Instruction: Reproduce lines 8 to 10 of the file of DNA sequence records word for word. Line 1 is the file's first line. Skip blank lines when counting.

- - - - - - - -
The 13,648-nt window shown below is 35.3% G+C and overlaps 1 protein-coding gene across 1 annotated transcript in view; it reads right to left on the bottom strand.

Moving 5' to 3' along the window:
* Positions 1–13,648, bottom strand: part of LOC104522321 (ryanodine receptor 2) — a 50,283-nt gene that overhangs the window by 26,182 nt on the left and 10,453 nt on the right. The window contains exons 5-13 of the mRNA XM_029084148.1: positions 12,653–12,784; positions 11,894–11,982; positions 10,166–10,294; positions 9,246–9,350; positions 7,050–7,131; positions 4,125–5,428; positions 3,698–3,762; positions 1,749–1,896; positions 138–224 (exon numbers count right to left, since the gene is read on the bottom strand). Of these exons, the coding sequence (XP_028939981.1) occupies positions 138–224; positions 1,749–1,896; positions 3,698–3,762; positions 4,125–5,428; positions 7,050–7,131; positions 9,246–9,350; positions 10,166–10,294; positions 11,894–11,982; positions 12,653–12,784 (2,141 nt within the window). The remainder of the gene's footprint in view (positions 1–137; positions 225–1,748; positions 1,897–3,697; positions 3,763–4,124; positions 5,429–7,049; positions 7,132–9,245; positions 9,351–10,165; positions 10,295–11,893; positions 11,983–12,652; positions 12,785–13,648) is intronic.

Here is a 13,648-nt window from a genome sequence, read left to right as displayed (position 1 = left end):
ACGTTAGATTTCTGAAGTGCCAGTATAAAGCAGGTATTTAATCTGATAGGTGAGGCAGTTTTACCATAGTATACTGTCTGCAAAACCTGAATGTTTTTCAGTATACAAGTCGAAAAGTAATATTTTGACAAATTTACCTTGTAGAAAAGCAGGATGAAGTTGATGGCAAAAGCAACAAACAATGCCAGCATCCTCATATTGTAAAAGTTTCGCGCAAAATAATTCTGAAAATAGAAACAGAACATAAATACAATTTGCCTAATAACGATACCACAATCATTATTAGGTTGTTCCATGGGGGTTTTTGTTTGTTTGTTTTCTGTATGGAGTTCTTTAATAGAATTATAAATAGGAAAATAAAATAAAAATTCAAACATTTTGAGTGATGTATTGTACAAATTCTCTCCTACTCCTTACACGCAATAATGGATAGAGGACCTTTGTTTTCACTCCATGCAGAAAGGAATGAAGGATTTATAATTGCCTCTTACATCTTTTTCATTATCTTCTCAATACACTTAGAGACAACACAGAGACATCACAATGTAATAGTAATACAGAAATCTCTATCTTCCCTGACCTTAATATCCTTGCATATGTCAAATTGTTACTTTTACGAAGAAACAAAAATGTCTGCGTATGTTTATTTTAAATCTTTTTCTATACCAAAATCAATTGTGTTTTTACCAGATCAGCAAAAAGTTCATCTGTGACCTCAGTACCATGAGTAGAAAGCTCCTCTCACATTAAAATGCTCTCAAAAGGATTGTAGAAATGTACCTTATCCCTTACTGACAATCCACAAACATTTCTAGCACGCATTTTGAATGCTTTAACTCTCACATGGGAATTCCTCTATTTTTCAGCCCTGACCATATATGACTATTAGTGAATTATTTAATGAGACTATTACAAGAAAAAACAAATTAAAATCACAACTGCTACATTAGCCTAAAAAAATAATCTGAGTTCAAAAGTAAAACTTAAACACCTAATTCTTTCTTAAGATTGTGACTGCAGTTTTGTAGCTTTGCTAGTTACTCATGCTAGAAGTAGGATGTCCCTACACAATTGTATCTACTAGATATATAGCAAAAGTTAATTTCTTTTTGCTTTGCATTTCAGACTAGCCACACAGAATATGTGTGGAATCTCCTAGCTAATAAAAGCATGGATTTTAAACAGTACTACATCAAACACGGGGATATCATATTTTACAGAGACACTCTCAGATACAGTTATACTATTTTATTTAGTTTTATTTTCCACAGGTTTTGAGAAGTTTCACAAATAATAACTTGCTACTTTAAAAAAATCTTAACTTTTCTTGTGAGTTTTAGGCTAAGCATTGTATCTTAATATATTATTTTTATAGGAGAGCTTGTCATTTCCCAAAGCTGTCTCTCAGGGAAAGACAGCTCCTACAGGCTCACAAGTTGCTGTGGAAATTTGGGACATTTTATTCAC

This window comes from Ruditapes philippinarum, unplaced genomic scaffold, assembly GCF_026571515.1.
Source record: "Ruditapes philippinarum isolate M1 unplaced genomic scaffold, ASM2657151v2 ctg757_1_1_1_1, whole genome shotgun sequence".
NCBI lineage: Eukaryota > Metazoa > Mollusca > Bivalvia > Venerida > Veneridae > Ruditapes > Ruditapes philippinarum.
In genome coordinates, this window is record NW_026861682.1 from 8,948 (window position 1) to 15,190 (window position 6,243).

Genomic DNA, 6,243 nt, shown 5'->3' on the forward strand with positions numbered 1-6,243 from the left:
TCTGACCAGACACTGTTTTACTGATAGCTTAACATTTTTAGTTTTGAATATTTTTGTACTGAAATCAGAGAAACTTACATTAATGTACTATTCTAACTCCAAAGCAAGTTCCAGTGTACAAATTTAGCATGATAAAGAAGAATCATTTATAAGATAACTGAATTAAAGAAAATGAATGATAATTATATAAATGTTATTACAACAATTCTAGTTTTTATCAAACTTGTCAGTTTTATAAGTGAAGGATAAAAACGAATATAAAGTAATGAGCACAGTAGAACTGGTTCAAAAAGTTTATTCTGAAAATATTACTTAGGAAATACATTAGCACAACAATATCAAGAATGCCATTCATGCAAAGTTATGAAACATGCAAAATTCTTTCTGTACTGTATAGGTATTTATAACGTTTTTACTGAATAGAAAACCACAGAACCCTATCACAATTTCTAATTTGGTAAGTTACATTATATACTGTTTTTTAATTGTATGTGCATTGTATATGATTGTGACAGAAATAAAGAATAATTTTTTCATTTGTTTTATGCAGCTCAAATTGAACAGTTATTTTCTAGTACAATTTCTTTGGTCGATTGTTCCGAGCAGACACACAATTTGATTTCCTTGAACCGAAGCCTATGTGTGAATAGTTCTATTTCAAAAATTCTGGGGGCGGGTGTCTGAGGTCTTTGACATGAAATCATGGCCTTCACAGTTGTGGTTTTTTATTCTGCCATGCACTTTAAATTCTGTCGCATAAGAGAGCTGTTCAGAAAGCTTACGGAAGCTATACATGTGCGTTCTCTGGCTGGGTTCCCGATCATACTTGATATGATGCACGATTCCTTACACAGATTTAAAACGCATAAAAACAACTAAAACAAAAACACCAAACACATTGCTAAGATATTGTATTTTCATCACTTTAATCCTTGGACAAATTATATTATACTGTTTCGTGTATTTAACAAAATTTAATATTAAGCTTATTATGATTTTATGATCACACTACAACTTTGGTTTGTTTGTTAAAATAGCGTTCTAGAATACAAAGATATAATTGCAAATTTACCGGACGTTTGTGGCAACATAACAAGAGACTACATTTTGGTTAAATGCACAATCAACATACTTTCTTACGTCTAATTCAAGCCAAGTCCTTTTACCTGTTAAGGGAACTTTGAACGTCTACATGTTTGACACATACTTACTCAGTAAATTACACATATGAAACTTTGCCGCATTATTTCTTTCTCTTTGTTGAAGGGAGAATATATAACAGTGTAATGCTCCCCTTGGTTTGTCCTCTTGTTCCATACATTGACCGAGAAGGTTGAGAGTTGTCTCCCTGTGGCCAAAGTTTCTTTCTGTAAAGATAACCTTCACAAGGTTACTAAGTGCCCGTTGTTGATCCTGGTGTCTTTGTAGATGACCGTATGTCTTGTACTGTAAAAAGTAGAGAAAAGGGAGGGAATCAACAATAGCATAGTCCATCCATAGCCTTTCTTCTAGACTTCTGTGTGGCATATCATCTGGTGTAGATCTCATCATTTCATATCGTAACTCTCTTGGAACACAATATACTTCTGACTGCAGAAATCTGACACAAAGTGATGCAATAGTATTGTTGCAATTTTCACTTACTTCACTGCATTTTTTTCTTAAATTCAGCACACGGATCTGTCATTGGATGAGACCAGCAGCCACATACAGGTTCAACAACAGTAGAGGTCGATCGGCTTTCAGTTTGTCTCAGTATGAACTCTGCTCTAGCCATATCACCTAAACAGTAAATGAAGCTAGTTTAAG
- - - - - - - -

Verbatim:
NCBI lineage: Eukaryota > Metazoa > Mollusca > Bivalvia > Venerida > Veneridae > Ruditapes > Ruditapes philippinarum.
In genome coordinates, this window is record NW_026861682.1 from 8,948 (window position 1) to 15,190 (window position 6,243).

Genomic DNA, 6,243 nt, shown 5'->3' on the forward strand with positions numbered 1-6,243 from the left: